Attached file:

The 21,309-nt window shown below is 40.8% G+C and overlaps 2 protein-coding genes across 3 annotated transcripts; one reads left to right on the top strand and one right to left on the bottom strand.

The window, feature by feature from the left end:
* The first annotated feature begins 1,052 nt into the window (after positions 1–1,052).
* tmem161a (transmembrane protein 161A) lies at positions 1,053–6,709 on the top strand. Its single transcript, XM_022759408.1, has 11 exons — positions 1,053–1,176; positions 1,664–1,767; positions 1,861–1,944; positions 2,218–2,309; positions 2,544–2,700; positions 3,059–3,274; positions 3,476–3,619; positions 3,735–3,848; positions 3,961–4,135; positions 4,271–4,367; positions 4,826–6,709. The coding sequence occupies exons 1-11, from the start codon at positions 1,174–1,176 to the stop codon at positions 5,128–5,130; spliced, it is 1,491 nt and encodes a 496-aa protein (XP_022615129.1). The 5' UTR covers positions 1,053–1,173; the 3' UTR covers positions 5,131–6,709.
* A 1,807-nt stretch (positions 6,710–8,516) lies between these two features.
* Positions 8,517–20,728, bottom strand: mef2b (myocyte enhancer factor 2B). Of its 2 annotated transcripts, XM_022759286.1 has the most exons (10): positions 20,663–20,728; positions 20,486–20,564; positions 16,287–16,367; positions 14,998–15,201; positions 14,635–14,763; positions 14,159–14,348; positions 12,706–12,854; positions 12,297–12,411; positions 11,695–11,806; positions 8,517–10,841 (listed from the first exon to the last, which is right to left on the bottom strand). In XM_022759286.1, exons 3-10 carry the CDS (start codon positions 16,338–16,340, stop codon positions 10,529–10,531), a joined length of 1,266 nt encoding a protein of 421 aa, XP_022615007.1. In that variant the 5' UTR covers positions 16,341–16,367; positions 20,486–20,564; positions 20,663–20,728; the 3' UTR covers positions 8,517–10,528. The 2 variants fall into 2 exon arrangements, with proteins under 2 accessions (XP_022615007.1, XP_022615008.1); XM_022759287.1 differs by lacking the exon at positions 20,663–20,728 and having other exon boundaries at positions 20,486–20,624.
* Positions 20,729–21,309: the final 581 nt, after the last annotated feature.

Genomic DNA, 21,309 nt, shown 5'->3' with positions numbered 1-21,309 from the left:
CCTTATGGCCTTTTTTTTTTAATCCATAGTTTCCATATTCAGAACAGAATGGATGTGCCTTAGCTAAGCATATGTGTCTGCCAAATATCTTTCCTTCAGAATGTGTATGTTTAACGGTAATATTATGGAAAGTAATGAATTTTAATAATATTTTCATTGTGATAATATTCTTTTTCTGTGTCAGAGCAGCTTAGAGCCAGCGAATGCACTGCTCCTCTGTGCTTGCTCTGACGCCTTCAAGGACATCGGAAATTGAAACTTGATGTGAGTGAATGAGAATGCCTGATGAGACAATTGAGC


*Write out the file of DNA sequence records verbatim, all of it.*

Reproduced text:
The 21,309-nt window shown below is 40.8% G+C and overlaps 2 protein-coding genes across 3 annotated transcripts; one reads left to right on the top strand and one right to left on the bottom strand.

The window, feature by feature from the left end:
* The first annotated feature begins 1,052 nt into the window (after positions 1–1,052).
* tmem161a (transmembrane protein 161A) lies at positions 1,053–6,709 on the top strand. Its single transcript, XM_022759408.1, has 11 exons — positions 1,053–1,176; positions 1,664–1,767; positions 1,861–1,944; positions 2,218–2,309; positions 2,544–2,700; positions 3,059–3,274; positions 3,476–3,619; positions 3,735–3,848; positions 3,961–4,135; positions 4,271–4,367; positions 4,826–6,709. The coding sequence occupies exons 1-11, from the start codon at positions 1,174–1,176 to the stop codon at positions 5,128–5,130; spliced, it is 1,491 nt and encodes a 496-aa protein (XP_022615129.1). The 5' UTR covers positions 1,053–1,173; the 3' UTR covers positions 5,131–6,709.
* A 1,807-nt stretch (positions 6,710–8,516) lies between these two features.
* Positions 8,517–20,728, bottom strand: mef2b (myocyte enhancer factor 2B). Of its 2 annotated transcripts, XM_022759286.1 has the most exons (10): positions 20,663–20,728; positions 20,486–20,564; positions 16,287–16,367; positions 14,998–15,201; positions 14,635–14,763; positions 14,159–14,348; positions 12,706–12,854; positions 12,297–12,411; positions 11,695–11,806; positions 8,517–10,841 (listed from the first exon to the last, which is right to left on the bottom strand). In XM_022759286.1, exons 3-10 carry the CDS (start codon positions 16,338–16,340, stop codon positions 10,529–10,531), a joined length of 1,266 nt encoding a protein of 421 aa, XP_022615007.1. In that variant the 5' UTR covers positions 16,341–16,367; positions 20,486–20,564; positions 20,663–20,728; the 3' UTR covers positions 8,517–10,528. The 2 variants fall into 2 exon arrangements, with proteins under 2 accessions (XP_022615007.1, XP_022615008.1); XM_022759287.1 differs by lacking the exon at positions 20,663–20,728 and having other exon boundaries at positions 20,486–20,624.
* Positions 20,729–21,309: the final 581 nt, after the last annotated feature.

Genomic DNA, 21,309 nt, shown 5'->3' with positions numbered 1-21,309 from the left:
CCTTATGGCCTTTTTTTTTTAATCCATAGTTTCCATATTCAGAACAGAATGGATGTGCCTTAGCTAAGCATATGTGTCTGCCAAATATCTTTCCTTCAGAATGTGTATGTTTAACGGTAATATTATGGAAAGTAATGAATTTTAATAATATTTTCATTGTGATAATATTCTTTTTCTGTGTCAGAGCAGCTTAGAGCCAGCGAATGCACTGCTCCTCTGTGCTTGCTCTGACGCCTTCAAGGACATCGGAAATTGAAACTTGATGTGAGTGAATGAGAATGCCTGATGAGACAATTGAGC